Incidentally, Yellen is referring to the following CBO forecast, which sees US federal debt rising to levels last seen around the time of World War II:
Which also begs the question: fine, people are finally being "kept up at night" over something we, and others, have long said is a catastrophe for the US (except of course for those occasional econo-idiots known as the Magic Money Tree fanatics, or MMTers). So what is the alternative? If Yellen is right and the endgame is a collapse in the US economy, it means the days of the dollar as a reserve currency are numbered, incidentally something else not just we, but Deutsche Bank has also said previously. Recall what DB's Jim Reid warned in September:
Global central banks have facilitated these elevated asset prices. A long series of global financial problems have now been passed through all parts of the financial system with most of these problems stacked up and now resting with central banks and Governments. The buildup of debt that this has created has forced central banks to keep yields at ultra-low levels, thus raising the prices of a variety of other global assets.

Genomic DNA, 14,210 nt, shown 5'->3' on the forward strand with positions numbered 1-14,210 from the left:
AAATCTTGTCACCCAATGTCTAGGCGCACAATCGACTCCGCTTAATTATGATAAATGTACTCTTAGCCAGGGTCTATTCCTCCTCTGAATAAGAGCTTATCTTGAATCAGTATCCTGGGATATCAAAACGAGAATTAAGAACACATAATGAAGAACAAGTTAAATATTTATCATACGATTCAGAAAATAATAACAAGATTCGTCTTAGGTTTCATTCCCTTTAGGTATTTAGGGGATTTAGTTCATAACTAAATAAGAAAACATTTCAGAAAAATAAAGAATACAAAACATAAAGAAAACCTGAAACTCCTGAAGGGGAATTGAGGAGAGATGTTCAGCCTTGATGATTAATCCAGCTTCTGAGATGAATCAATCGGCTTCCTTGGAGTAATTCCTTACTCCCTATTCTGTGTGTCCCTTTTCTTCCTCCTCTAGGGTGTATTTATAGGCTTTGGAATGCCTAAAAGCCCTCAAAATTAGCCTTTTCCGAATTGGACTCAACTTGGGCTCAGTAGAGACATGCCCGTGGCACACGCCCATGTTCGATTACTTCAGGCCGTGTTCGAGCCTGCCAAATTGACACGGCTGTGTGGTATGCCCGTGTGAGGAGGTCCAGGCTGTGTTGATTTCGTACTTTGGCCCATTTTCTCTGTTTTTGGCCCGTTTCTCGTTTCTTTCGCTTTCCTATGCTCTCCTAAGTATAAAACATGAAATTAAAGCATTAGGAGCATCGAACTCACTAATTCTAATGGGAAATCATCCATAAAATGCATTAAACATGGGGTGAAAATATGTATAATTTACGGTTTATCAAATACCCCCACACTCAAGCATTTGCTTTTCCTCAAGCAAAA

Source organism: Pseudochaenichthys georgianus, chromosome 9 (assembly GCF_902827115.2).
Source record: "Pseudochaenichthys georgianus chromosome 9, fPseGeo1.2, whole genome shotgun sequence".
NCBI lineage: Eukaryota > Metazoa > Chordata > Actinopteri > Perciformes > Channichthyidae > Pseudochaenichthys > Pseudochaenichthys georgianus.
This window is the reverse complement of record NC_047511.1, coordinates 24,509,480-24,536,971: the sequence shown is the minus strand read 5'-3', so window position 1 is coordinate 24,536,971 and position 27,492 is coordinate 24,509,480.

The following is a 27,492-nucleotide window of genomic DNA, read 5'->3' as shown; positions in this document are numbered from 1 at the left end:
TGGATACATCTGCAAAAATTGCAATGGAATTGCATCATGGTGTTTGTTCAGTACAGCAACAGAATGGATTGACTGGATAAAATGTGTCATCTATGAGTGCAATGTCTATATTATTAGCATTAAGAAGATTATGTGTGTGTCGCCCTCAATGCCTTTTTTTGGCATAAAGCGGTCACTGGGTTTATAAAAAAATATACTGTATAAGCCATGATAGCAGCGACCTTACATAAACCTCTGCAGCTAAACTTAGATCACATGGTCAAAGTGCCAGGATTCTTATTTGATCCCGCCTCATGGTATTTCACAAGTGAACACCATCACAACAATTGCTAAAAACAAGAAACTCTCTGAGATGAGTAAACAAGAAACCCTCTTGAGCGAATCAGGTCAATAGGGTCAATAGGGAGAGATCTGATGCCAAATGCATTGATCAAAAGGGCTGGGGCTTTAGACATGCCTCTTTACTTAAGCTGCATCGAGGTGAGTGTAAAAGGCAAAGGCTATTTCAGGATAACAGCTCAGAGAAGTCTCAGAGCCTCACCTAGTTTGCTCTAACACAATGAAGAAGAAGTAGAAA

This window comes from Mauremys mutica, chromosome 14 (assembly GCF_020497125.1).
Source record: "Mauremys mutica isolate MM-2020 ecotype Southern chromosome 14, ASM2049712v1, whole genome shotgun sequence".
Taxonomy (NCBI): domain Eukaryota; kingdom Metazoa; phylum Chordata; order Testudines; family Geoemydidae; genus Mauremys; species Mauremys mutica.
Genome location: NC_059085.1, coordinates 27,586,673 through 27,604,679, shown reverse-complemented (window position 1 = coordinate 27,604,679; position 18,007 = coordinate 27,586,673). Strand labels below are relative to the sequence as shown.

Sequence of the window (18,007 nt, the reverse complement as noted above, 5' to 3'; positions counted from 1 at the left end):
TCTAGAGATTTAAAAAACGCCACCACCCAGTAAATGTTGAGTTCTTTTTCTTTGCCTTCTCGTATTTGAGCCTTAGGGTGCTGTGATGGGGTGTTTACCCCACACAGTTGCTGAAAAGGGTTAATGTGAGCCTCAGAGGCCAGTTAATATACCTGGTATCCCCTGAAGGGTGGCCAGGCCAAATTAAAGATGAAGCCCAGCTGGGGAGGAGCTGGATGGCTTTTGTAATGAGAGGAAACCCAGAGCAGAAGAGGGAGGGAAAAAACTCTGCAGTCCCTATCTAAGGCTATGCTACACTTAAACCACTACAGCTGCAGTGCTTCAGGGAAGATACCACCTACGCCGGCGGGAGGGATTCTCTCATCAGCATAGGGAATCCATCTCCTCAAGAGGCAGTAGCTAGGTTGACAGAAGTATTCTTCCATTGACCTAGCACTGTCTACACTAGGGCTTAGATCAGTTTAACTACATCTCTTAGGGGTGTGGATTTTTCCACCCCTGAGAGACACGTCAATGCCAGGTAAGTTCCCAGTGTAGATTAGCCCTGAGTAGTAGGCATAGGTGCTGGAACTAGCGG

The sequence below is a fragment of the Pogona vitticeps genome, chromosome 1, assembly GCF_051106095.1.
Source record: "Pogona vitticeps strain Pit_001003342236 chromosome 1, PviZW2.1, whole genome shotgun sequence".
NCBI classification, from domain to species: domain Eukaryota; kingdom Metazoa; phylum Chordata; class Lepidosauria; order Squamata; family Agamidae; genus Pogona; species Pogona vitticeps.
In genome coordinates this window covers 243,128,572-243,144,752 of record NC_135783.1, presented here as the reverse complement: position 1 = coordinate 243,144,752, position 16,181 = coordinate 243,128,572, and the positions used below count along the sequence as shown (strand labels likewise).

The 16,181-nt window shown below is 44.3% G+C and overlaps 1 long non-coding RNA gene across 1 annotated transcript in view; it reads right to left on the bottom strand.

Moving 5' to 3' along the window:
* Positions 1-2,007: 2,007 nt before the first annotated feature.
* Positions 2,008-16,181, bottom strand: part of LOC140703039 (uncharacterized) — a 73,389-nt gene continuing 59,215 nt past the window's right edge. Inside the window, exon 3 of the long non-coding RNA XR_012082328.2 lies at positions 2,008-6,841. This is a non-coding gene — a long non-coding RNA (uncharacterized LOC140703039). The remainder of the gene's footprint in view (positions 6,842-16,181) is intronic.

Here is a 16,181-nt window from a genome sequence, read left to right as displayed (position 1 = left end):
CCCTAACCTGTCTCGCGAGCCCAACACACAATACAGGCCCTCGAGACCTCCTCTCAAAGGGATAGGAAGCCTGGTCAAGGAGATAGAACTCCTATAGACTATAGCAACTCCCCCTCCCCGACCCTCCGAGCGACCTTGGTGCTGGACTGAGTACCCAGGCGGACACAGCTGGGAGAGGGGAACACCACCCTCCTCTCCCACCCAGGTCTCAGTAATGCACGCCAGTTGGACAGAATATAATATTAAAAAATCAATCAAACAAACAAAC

We think the final break with precious metal currency systems from the early 1970s (after centuries of adhering to such regimes) and to a fiat currency world has encouraged budget deficits, rising debts, huge credit creation, ultra loose monetary policy, global build-up of imbalances, financial deregulation and more unstable markets.
And if that is indeed the case, it would suggest that Yellen is indirectly - and directly - recommending that her audience buy bitcoin, because it is not just the US which finds itself in a fiscal and monetary dead end, it is every other fiat economy (something DB's Jim Reid warned about two months ago). As a result, the only viable monetary system in a world in which even central banks now warn the debt is "too damn high", is one in which central banks themselves are disintermediated, i .e. a world in which cryptocurrencies rule.
Which, in retrospect, is not a surprise: back in July we got an amusing, if very vivid harbinger, of what may be coming.
With bitcoin now roughly 4 times higher at $11,000 and rising exponentially, those who did as the above photo suggested, can probably retire....